Friday, January 31, 2014


The Ladies Of Llangollen pattern, ca. 1825.  Both the Glamorgan Pottery and the Cambrian Pottery made this pattern.
Years ago I found a plate with spider webs in the border (they are probably stylized flowers).  I loved the border and liked the center pattern, but hadn't a clue as to its history.  I discovered that the pattern is known as The Ladies Of Llangollen (pronounced a bit like hahlnglathlan).  I know I am hopelessly mispronouncing the name.  I read that the ladies, Eleanor Charlotte Butler (1739-1829) and Sarah Ponsonby (1755-1831), eloped at the end of the 18th century to Llangollen in Wales, where they lived in an elaborate cottage, Plas Newydd (New Place), for more than 50 years.  It was a great scandal.  The ladies were aristocrats whose main purpose was to wed, to mother, and to join with another aristocratic family and estate.  To run away with a man would have been enough to disgrace them.  It is not known if their relationship was a sexual one.  However, that was the gossip.  At first the ladies were ostracized (I think they always were by their peers), but they appealed to the intelligentsia and the famous.  Robert Southey, William Wordsworth, Percy Shelley, Lord Byron, Sir Walter Scott, the Duke of Wellington, Caroline Lamb and Josiah Wedgwood were just a few who visited Plas Newydd, where  an intellectual haven was created.  Today, Plas Newydd and the ladies are a beacon for all of us who value freedom of the self as well as the intellect.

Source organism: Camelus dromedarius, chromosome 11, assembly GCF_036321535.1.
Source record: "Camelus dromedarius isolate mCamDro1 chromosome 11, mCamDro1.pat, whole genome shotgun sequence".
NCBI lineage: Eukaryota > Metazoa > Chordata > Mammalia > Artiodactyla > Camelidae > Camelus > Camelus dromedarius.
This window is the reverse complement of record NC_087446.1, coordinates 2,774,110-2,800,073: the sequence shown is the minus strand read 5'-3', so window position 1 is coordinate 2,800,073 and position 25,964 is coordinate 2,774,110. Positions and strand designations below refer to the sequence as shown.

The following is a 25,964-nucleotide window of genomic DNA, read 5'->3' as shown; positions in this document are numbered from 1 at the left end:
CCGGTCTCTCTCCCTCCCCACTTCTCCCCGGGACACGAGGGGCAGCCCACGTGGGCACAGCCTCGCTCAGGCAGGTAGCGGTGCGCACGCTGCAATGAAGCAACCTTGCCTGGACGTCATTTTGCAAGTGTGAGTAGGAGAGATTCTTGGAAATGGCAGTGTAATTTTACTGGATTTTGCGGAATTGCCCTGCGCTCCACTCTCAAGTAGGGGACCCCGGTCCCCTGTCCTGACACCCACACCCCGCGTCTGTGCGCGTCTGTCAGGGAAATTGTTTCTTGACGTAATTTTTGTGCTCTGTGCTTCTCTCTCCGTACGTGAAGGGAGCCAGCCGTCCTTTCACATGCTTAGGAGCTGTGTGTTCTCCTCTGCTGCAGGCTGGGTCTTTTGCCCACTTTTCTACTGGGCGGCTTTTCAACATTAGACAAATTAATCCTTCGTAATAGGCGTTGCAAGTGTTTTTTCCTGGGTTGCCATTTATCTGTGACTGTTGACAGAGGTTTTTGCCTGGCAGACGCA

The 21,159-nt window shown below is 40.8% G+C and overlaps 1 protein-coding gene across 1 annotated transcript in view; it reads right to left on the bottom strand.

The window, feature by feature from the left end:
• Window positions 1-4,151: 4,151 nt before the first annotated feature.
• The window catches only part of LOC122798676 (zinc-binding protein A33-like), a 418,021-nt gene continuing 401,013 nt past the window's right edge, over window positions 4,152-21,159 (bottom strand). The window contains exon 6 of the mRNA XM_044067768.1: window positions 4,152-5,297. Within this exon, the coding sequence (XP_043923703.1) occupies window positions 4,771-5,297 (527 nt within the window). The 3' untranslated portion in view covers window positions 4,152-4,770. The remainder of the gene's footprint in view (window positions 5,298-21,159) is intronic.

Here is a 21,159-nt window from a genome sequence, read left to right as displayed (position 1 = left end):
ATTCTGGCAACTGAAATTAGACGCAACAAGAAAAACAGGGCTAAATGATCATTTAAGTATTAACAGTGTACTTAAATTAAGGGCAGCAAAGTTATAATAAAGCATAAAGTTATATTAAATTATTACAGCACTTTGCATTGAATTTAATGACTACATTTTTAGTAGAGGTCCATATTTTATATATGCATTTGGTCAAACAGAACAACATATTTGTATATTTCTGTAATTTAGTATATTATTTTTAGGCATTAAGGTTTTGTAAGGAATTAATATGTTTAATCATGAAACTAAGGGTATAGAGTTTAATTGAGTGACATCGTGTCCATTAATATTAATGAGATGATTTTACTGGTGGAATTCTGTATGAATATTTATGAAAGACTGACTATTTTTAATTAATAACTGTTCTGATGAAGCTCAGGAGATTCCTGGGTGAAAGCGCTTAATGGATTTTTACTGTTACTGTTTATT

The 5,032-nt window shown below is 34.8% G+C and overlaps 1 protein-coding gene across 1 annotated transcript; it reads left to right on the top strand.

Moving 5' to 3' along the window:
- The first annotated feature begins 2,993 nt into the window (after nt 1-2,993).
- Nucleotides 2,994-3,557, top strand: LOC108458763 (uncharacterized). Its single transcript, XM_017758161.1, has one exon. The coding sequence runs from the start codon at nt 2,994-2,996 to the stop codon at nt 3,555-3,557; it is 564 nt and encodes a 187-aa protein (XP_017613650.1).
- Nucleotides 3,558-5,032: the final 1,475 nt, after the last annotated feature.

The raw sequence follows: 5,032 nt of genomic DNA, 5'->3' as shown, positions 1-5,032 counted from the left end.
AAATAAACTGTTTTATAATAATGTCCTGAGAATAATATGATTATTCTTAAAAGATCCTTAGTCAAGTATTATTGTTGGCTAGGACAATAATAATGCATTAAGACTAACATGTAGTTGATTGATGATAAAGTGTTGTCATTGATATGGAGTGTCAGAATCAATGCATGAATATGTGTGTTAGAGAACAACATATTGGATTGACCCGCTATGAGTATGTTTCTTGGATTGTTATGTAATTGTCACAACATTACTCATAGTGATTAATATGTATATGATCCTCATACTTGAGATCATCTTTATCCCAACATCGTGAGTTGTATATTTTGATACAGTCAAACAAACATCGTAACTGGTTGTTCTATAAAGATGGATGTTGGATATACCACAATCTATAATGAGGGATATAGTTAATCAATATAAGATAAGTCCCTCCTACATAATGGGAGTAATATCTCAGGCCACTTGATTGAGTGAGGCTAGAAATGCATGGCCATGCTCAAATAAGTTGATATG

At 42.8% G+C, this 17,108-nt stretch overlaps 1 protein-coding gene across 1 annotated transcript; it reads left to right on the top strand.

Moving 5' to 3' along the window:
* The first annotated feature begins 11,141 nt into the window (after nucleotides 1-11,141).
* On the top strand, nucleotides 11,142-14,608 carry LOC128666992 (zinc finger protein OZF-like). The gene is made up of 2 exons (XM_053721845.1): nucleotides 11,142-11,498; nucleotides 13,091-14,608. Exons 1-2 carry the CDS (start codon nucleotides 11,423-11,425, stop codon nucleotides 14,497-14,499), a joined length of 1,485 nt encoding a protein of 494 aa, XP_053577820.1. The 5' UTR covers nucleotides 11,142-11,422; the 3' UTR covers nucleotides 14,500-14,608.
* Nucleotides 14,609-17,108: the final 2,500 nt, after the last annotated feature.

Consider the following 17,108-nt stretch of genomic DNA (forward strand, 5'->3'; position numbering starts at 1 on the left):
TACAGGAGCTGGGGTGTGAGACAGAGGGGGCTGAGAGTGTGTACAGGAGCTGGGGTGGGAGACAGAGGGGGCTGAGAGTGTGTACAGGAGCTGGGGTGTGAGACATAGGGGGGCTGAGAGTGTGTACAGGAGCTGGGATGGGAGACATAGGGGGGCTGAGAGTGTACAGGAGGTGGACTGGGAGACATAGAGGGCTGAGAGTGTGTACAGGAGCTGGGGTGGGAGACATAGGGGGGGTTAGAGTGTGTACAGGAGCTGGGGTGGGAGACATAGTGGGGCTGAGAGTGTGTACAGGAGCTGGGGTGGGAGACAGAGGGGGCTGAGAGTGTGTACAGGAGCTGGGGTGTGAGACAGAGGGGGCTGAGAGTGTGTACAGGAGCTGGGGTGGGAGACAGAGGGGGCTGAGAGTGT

We visited Llangollen a few years ago.  I wanted to see the house where the ladies lived.  It looked nothing like the castellated and towered building on the plate, but it was not exactly a cottage.  The ladies may have resembled the women on the horses when they were young, but not in the picture below.

An early 20th century postcard of Plas Newydd

The Ladies of Llangollen later in life
The inspiration for this post is the plate above and a wonderful post from a blog I follow, Nilly Hall.   Take a look!  I also recommend a  biography that I found in the gift shop of Plas Newydd titled The Ladies Of Llangollen by Elizabeth Mavor, Penguin Books 1971. 


  1. Thank you for the mention! We loved our visit to Plas Newydd too, and I also enjoyed Elizabeth Mavor's biography. I occasionally find porcelain figures of the contented pair and now I know what "their" blue and white pattern is too!

    1. I didn't know there were porcelain figures of the happy pair. Such brave women!